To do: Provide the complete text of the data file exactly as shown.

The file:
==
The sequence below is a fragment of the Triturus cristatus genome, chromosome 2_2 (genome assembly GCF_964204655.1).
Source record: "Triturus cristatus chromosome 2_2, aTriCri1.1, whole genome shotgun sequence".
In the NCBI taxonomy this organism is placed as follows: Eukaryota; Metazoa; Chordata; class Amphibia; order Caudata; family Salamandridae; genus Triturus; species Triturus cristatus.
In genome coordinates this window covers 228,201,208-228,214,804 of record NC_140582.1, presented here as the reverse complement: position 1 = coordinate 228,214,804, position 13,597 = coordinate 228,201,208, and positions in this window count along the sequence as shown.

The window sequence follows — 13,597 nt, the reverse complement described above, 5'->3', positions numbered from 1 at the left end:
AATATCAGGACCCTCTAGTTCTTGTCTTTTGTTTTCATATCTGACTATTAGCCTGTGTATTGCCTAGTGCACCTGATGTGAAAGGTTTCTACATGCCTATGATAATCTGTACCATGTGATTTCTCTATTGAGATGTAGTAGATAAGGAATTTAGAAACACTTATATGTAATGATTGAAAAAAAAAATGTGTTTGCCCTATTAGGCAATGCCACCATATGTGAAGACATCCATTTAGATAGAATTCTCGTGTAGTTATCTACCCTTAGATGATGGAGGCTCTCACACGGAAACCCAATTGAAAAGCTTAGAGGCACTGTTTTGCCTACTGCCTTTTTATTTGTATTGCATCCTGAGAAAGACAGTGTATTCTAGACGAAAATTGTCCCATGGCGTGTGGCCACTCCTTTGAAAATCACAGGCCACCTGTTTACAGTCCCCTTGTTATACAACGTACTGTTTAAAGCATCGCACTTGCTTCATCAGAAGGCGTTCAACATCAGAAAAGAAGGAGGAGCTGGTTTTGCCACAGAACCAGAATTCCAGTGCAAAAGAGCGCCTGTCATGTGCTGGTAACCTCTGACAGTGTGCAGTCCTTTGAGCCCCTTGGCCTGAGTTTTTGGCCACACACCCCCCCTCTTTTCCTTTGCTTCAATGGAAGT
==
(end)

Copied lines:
The sequence below is a fragment of the Triturus cristatus genome, chromosome 2_2 (genome assembly GCF_964204655.1).
Source record: "Triturus cristatus chromosome 2_2, aTriCri1.1, whole genome shotgun sequence".
In the NCBI taxonomy this organism is placed as follows: Eukaryota; Metazoa; Chordata; class Amphibia; order Caudata; family Salamandridae; genus Triturus; species Triturus cristatus.
In genome coordinates this window covers 228,201,208-228,214,804 of record NC_140582.1, presented here as the reverse complement: position 1 = coordinate 228,214,804, position 13,597 = coordinate 228,201,208, and positions in this window count along the sequence as shown.

The window sequence follows — 13,597 nt, the reverse complement described above, 5'->3', positions numbered from 1 at the left end:
AATATCAGGACCCTCTAGTTCTTGTCTTTTGTTTTCATATCTGACTATTAGCCTGTGTATTGCCTAGTGCACCTGATGTGAAAGGTTTCTACATGCCTATGATAATCTGTACCATGTGATTTCTCTATTGAGATGTAGTAGATAAGGAATTTAGAAACACTTATATGTAATGATTGAAAAAAAAAATGTGTTTGCCCTATTAGGCAATGCCACCATATGTGAAGACATCCATTTAGATAGAATTCTCGTGTAGTTATCTACCCTTAGATGATGGAGGCTCTCACACGGAAACCCAATTGAAAAGCTTAGAGGCACTGTTTTGCCTACTGCCTTTTTATTTGTATTGCATCCTGAGAAAGACAGTGTATTCTAGACGAAAATTGTCCCATGGCGTGTGGCCACTCCTTTGAAAATCACAGGCCACCTGTTTACAGTCCCCTTGTTATACAACGTACTGTTTAAAGCATCGCACTTGCTTCATCAGAAGGCGTTCAACATCAGAAAAGAAGGAGGAGCTGGTTTTGCCACAGAACCAGAATTCCAGTGCAAAAGAGCGCCTGTCATGTGCTGGTAACCTCTGACAGTGTGCAGTCCTTTGAGCCCCTTGGCCTGAGTTTTTGGCCACACACCCCCCCTCTTTTCCTTTGCTTCAATGGAAGT